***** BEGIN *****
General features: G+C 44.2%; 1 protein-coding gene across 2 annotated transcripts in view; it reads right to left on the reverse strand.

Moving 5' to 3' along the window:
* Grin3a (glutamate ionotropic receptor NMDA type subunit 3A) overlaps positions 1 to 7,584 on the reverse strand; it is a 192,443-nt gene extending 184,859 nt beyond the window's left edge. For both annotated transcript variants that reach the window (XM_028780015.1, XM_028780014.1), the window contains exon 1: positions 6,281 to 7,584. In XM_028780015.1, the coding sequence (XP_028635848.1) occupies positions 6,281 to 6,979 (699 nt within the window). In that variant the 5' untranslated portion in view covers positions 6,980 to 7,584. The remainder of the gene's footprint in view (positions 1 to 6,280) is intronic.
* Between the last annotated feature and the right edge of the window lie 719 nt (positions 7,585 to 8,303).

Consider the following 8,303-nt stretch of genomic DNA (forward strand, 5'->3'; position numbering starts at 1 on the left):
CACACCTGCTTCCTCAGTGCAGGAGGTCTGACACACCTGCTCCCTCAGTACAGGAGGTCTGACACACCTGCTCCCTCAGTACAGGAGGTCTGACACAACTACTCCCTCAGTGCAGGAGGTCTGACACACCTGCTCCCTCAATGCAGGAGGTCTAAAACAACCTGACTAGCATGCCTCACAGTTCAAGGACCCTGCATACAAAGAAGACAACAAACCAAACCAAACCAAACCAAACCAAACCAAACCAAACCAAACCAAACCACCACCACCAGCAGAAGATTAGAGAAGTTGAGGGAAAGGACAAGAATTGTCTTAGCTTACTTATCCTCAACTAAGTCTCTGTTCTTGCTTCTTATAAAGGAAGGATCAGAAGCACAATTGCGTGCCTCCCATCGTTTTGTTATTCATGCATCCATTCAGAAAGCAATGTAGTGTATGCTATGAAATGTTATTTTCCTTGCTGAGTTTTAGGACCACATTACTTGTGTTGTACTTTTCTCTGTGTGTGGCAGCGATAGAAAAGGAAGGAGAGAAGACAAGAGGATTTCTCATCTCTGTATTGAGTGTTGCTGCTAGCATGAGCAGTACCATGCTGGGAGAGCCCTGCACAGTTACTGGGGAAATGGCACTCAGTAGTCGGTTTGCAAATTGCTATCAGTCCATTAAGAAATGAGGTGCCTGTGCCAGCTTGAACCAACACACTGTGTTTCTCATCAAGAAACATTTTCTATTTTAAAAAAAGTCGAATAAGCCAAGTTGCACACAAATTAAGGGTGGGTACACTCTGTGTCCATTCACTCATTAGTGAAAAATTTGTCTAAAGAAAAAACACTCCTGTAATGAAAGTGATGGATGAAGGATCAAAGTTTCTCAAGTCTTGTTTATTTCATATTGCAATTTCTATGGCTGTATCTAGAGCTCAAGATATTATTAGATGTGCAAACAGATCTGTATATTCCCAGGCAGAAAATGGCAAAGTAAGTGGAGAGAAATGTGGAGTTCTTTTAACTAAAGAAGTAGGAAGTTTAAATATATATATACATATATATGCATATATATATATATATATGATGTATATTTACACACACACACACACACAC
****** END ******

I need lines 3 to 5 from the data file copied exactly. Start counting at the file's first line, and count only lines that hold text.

* Grin3a (glutamate ionotropic receptor NMDA type subunit 3A) overlaps positions 1 to 7,584 on the reverse strand; it is a 192,443-nt gene extending 184,859 nt beyond the window's left edge. For both annotated transcript variants that reach the window (XM_028780015.1, XM_028780014.1), the window contains exon 1: positions 6,281 to 7,584. In XM_028780015.1, the coding sequence (XP_028635848.1) occupies positions 6,281 to 6,979 (699 nt within the window). In that variant the 5' untranslated portion in view covers positions 6,980 to 7,584. The remainder of the gene's footprint in view (positions 1 to 6,280) is intronic.
* Between the last annotated feature and the right edge of the window lie 719 nt (positions 7,585 to 8,303).

Consider the following 8,303-nt stretch of genomic DNA (forward strand, 5'->3'; position numbering starts at 1 on the left):